Terminology: Lanyard Ring (Or Loop)

posted on July 8, 2013

This is an old term that describes the means by which a handgunner can tie his handgun to his person. Without exception, a lanyard ring is a steel ring or oval mounted on a swiveling mount on the butt of the handgun. The shooter uses a lanyard (heavy cord) that usually goes around his torso and snaps into the ring on the gun. If the handgunner goes into the water or takes a serious fall in rough country, he can be assured that the gun won’t stray too far.

Popular mythology holds that this is a feature of the cavalry, but it was once a system used by anyone carrying a handgun. Both S&W and Colt 1917 Model revolvers had lanyard rings, but the 1911 .45 pistols had a closely related device called a lanyard loop. This is a non-swiveling loop of steel mounted in the 1911 butt (bottom of the mainspring housing).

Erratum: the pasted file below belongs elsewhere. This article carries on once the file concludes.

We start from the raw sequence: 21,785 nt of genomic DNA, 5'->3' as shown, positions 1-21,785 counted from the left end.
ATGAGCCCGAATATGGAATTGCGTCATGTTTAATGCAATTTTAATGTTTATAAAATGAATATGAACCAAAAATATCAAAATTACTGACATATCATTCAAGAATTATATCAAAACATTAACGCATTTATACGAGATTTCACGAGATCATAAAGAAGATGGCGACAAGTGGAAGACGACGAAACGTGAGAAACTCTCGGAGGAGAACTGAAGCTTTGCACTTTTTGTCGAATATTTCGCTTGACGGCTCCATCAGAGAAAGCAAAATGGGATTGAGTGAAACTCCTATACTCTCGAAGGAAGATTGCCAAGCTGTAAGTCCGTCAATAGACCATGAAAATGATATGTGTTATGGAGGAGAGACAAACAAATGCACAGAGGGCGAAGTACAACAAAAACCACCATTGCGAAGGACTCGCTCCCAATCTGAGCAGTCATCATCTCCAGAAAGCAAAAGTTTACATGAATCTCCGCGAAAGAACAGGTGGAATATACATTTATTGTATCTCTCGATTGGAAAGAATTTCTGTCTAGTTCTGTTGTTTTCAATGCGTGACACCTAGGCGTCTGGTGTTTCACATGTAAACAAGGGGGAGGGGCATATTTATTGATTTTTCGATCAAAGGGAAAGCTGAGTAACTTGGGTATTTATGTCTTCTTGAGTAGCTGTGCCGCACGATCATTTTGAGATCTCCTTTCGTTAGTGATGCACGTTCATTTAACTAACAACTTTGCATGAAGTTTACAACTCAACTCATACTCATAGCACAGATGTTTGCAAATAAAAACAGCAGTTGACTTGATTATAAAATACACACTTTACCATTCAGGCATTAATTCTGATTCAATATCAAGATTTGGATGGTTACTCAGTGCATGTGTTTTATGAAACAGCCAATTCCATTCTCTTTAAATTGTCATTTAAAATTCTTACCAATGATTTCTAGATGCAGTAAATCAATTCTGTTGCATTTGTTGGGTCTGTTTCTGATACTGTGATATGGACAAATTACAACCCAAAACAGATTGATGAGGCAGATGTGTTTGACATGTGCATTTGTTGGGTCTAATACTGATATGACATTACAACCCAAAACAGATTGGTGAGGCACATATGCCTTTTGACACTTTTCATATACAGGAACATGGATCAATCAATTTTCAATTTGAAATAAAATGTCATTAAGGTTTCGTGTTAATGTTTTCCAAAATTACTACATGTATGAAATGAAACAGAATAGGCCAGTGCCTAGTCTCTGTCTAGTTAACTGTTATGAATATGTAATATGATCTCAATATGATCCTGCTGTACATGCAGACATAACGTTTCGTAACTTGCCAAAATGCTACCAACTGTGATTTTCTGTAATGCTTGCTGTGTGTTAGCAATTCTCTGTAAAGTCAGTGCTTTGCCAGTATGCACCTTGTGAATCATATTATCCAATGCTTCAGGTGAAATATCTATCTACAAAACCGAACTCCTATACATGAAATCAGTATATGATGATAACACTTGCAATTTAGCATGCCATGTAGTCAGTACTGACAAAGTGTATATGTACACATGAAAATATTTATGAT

Curiously enough, the lanyard system is making something of a comeback. They show up on the incredibly complicated system of pouches, belts and armor worn by SWAT cops. And they also find their way to the butts of some of the best custom hunting and defense revolvers ever built. Top revolver smith Hamilton Bowen makes the rings to mount on his custom revolvers and even commissioned a run of period-correct lanyards to go with them.


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